Sodium taurocholate cotransporting polypeptide is the limiting host factor of hepatitis B virus infection in macaque and pig hepatocytes
Authors: Lempp FA, Wiedtke E, Qu B, Roques P, Chemin I, Vondran FWR, Le Grand R, Grimm D, Urban S
CellNetworks People: Grimm Dirk, Urban Stephan
Journal: Hepatology. 2017 Sep;66(3):703-716. doi: 10.1002/hep.29112

Infections with the human hepatitis B virus (HBV) and hepatitis D virus (HDV) depend on species-specific host factors like the receptor human sodium taurocholate cotransporting polypeptide (hNTCP). Complementation of mouse hepatocytes with hNTCP confers susceptibility to HDV but not HBV, indicating the requirement of additional HBV-specific factors. As an essential premise toward the establishment of an HBV-susceptible animal model, we investigated the role of hNTCP as a limiting factor of hepatocytes in commonly used laboratory animals. Primary hepatocytes from mice, rats, dogs, pigs, rhesus macaques, and cynomolgus macaques were transduced with adeno-associated viral vectors encoding hNTCP and subsequently infected with HBV. Cells were analyzed for Myrcludex B binding, taurocholate uptake, HBV covalently closed circular DNA formation, and expression of all HBV markers. Sodium taurocholate cotransporting polypeptide (Ntcp) from the respective species was cloned and analyzed for HBV and HDV receptor activity in a permissive hepatoma cell line. Expression of hNTCP in mouse, rat, and dog hepatocytes permits HDV infection but does not allow establishment of HBV infection. Contrarily, hepatocytes from cynomolgus macaques, rhesus macaques, and pigs became fully susceptible to HBV upon hNTCP expression with efficiencies comparable to human hepatocytes. Analysis of cloned Ntcp from all species revealed a pronounced role of the human homologue to support HBV and HDV infection.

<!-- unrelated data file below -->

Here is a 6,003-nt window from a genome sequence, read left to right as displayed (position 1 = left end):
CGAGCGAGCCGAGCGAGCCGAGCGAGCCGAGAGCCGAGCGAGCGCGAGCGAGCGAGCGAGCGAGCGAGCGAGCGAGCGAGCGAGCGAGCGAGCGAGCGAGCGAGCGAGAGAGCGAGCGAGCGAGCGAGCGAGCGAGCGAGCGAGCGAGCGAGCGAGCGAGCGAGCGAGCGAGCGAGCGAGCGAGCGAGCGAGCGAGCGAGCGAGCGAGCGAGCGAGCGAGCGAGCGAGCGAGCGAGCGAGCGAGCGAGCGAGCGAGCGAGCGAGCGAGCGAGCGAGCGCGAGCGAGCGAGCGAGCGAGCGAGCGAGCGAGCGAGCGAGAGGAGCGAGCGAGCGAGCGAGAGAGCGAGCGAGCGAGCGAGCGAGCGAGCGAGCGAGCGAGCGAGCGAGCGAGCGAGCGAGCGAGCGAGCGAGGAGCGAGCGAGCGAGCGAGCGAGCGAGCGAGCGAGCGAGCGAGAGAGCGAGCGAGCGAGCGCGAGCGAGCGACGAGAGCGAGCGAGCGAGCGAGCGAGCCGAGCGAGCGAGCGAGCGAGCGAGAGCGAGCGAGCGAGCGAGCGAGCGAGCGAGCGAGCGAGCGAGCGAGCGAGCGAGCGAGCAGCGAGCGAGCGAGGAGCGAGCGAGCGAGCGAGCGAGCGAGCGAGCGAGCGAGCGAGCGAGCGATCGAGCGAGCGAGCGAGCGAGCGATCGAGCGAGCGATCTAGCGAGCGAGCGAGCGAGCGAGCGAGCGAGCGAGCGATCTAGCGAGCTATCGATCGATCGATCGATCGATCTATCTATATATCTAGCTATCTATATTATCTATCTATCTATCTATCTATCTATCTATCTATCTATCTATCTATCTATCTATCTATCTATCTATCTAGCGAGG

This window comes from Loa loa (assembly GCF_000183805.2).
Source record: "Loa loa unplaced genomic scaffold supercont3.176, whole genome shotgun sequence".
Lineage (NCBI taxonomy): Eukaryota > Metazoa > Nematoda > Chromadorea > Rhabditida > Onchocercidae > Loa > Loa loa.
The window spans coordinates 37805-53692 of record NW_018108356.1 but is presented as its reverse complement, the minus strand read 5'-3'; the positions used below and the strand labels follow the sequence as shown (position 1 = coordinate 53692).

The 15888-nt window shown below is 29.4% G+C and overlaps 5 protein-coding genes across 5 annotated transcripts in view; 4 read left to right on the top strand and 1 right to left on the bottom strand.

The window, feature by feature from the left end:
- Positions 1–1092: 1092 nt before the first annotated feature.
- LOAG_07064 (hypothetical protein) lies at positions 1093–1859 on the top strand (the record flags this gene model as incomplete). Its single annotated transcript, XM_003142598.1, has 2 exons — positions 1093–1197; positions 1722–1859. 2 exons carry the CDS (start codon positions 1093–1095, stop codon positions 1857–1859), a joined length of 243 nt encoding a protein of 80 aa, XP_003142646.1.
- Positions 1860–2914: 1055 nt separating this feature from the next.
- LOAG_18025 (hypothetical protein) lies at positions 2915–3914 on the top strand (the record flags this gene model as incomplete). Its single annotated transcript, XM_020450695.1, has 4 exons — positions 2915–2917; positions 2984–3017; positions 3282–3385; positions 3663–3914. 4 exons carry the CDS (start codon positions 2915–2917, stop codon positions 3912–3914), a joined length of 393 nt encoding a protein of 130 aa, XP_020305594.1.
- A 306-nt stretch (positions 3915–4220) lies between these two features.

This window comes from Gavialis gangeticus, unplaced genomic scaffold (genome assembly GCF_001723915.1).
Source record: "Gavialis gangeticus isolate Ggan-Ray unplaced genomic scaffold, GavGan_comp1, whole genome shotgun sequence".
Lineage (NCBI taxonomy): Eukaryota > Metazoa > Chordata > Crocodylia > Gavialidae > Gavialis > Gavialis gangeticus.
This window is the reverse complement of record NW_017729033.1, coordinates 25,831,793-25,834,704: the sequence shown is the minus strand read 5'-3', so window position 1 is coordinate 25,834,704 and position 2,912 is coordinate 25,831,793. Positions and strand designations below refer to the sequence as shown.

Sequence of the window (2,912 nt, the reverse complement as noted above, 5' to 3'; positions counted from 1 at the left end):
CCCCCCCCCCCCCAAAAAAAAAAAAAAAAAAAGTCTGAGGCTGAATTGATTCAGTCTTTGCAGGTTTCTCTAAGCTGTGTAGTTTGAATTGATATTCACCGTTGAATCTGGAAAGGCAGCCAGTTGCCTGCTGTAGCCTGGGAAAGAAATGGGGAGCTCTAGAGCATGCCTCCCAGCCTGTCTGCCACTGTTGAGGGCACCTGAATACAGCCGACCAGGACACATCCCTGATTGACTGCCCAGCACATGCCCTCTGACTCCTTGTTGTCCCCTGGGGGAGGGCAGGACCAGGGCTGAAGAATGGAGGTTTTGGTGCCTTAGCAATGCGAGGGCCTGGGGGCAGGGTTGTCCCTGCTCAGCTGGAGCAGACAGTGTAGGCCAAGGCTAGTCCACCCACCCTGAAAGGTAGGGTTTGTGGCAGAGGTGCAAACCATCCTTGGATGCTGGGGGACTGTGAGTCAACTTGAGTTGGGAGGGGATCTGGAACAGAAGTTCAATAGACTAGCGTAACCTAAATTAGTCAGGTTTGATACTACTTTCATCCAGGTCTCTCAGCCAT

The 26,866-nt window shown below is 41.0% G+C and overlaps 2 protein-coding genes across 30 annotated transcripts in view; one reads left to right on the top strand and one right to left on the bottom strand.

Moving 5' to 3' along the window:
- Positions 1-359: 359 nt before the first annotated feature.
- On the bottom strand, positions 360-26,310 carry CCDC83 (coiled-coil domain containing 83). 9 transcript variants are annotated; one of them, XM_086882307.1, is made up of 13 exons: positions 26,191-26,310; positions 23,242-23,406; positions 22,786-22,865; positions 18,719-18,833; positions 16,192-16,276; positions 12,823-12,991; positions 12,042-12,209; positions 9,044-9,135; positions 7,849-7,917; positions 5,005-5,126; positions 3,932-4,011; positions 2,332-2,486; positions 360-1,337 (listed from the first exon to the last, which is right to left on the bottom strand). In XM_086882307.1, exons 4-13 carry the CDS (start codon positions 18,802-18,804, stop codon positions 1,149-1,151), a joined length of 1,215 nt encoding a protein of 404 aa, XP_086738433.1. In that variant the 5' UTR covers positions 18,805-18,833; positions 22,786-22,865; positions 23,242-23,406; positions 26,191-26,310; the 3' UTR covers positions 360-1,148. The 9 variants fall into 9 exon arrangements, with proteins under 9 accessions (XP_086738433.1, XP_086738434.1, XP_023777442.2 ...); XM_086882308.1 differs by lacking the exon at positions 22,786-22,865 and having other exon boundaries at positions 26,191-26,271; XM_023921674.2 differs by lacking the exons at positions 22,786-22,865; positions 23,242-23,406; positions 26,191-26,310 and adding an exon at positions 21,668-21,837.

Ntcp is the key host factor limiting HBV infection in cynomolgus and rhesus macaques and in pigs. In rodents (mouse, rat) and dogs, transfer of hNTCP supports viral entry but additional host factors are required for the establishment of HBV infection. This finding paves the way for the development of macaques and pigs as immunocompetent animal models to study HBV infection in vivo, immunological responses against the virus and viral pathogenesis.